News and Events for Attorneys and Executives

An Indemnity Agreement Means What it Says

Charles Sartain offers a reminder that a court will (if it’s doing its job) enforce an agreement according to what it actually says, not by that which one party or the other would have liked it to say or imagines that it said.

Writing in Gray Reed’s Energy & the Law blog, Sartain discusses Claybar v. Samson Exploration. That case involved an agreement over an indemnity clause in a contract for the drilling of petroleum wells and related operation on property owned by Claybar.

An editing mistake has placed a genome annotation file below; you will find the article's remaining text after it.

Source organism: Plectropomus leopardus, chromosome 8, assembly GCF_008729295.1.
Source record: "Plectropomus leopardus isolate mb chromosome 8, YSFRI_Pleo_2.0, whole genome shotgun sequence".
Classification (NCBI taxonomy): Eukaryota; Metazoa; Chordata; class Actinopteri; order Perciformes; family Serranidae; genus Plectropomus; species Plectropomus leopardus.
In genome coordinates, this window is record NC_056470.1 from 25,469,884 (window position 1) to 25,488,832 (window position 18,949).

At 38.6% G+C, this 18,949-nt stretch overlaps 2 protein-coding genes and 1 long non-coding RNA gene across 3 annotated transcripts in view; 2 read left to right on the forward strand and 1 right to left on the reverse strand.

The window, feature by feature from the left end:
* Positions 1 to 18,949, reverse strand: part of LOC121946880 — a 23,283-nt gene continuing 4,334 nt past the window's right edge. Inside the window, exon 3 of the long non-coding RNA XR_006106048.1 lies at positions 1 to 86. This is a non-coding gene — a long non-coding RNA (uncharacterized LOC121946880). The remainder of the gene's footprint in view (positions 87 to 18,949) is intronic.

Sartain presents the facts of the case, including a break-down of both side’s positions.

“Generally, indemnity agreements do not apply to claims between the parties but apply to claims made by others who are not parties to the agreement,” Sartain writes. “However, the parties can write an agreement to indemnify one another against claims they later assert against each other. To do so, the parties must expressly and specifically state that intention.”

Read the article.

 

 

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